The Reflective Educator

Education ∪ Math ∪ Technology

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Month: June 2012 (page 1 of 2)

Technology influences cognition

Technocriticism Wordle

That technology can influence cognition should be painfully obvious when you examine our primary technology of communication – language. Someone who knows a language cannot choose to ignore that language when confronted with it. If you are a literate person, letters arranged together do not appear randomly placed, they form words. When someone talks, you cannot hear it as babble, you are forced by how this technology has influenced your thinking to hear words.

When one looks at language, it is nonsensical to ask if one has a choice whether or not to use this technology. Once proficient in a language, barring a severe brain trauma, one remains proficient in that language and has it forever more alter their thinking. You can’t choose not to use a language once you have it and are exposed to it anymore than you can choose your parents.

Different languages and the accumulation of culture (another technology) that goes along with them result in different ways of thinking. One of the reasons why translation is so difficult between cultures is because quite often cultures have concepts which are unique only to their culture, which tells us that differences in the technology of culture results in different types of thinking. In the same way, people who are proficient in digital cultures have their own thinking altered by their participation in those cultures.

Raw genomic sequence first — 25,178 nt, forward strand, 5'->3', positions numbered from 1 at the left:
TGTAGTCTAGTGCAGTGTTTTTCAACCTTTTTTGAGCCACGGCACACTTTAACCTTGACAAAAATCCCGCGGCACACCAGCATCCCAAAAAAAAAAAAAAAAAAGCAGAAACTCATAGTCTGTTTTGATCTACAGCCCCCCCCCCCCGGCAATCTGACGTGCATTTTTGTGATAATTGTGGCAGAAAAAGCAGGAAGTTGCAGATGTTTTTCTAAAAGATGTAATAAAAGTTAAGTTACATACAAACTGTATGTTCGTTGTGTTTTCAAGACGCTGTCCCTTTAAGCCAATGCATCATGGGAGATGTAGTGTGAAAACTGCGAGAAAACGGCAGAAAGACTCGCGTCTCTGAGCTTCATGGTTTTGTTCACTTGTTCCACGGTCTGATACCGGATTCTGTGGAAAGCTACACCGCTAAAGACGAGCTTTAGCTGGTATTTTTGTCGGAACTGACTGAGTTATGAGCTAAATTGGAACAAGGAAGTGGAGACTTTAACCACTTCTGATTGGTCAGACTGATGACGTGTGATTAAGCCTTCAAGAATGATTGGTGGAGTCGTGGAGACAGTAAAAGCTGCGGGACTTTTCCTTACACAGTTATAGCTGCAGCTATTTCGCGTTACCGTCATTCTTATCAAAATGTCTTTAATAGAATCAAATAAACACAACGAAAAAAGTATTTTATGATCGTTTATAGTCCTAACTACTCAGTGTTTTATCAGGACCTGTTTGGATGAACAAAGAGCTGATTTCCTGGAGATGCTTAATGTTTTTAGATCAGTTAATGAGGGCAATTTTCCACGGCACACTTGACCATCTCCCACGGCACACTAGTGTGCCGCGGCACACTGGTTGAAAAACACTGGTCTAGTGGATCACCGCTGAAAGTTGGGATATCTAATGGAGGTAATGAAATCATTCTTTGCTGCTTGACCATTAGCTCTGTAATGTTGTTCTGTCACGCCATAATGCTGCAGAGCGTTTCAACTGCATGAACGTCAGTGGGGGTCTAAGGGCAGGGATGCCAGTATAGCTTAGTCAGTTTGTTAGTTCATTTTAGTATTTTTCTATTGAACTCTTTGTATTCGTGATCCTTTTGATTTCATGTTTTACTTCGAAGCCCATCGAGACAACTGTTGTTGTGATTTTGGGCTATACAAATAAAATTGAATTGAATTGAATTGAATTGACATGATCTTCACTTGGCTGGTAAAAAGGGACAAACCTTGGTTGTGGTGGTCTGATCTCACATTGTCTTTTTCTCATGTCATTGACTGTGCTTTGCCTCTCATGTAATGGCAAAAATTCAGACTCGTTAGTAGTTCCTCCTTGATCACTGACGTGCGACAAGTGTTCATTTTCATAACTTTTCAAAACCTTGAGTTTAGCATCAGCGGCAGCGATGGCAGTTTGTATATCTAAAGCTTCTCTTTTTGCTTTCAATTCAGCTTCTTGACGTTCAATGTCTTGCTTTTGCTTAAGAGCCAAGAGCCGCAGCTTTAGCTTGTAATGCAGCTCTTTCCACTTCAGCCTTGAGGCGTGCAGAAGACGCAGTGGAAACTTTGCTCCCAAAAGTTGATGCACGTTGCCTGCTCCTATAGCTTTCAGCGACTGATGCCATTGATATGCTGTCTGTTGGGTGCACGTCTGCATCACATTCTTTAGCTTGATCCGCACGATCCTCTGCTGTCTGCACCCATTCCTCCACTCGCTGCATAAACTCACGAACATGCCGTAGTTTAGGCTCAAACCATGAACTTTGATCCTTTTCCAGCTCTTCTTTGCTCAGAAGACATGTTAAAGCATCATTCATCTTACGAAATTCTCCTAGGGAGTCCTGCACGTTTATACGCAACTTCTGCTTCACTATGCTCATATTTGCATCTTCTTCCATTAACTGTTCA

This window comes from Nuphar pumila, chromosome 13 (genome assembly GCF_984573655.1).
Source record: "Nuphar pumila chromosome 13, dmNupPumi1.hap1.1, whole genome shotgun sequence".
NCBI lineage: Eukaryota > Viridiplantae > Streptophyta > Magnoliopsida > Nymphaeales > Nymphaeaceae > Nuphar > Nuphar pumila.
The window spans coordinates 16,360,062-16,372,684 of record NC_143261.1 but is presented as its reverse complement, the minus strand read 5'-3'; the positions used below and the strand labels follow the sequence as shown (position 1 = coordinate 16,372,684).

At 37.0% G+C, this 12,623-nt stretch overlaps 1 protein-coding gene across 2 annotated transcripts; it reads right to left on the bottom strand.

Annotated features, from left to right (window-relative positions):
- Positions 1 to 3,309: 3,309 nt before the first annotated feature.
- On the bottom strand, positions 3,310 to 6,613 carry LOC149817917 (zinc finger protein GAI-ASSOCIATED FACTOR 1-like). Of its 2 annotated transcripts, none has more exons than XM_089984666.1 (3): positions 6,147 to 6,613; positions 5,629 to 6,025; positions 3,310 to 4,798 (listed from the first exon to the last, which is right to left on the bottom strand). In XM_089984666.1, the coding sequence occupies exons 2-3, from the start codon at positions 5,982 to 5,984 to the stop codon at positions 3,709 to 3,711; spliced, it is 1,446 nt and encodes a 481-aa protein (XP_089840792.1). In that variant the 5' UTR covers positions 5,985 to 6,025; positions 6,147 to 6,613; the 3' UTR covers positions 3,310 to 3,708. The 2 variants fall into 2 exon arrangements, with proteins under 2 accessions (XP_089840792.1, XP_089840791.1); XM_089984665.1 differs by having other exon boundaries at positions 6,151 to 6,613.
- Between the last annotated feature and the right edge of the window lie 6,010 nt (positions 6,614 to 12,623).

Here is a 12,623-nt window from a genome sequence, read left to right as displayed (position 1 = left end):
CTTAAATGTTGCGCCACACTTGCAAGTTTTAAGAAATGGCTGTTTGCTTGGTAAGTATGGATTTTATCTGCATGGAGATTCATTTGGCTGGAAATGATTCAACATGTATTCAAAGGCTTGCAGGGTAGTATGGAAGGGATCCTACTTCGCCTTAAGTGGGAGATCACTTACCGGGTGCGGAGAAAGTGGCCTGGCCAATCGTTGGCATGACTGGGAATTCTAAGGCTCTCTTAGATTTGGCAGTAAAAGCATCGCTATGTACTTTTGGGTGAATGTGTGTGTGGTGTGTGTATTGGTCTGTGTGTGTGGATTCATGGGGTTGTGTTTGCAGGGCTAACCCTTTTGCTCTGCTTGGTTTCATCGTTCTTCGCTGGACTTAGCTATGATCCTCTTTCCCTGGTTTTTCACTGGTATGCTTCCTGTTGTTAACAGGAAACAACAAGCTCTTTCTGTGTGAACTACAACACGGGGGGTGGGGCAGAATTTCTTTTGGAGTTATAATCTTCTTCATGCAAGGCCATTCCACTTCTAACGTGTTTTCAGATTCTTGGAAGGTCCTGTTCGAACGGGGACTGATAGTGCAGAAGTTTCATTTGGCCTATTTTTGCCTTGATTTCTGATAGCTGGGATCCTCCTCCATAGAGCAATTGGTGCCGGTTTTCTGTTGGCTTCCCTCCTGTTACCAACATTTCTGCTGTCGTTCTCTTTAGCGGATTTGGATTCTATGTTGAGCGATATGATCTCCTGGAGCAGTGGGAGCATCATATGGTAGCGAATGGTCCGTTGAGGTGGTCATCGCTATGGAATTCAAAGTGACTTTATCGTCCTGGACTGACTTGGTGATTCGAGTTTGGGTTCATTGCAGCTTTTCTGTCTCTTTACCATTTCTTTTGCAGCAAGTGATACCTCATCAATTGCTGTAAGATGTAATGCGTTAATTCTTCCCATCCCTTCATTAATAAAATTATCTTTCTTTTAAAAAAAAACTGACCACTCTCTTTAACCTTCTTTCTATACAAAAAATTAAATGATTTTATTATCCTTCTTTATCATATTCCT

It is possible that there are technologies which do not influence our cognition. It may be, for example, that we are not influenced by our cell phones (which incidentally, whatever their value may be, a device which allows almost anyone in the world to interrupt you no matter what you are doing) to the degree that they influence our thinking.

I do not think this is true though. When you look at cell phone use in particular, you will no doubt recognize that possession of a cell phone and knowledge in its use means that if you are planning to meet someone else, who also posses a cell phone and knows how to use it, you are less likely to carefully plan exactly when and where you will meet them. So just possessing and knowing how to use a cell phone changes your behaviour, and changes how you plan your life. If one possesses a smart phone, and are at all proficient in its use, one generally stops planning exactly how one will travel somewhere in advance.

My strong suspicion, although I cannot yet prove this, is that all technologies include different types of thinking which are a necessary part of using the technology, and that while the influences of technology are not deterministic — we have some free will in our use of technology, I do not think that someone who is not cognicent of the limitations of their technology will see those limitations.

The benefits of technology use are generally easily apparent. What are usually less apparent are the drawbacks. So instead of blindly using technology without regard to the potential drawbacks, we need to be considerate of its use, and be critical of how it has changed us. We need to be technocritical as users, and those of us who are experts in technology use must especially be experts in critical reasoning around its use.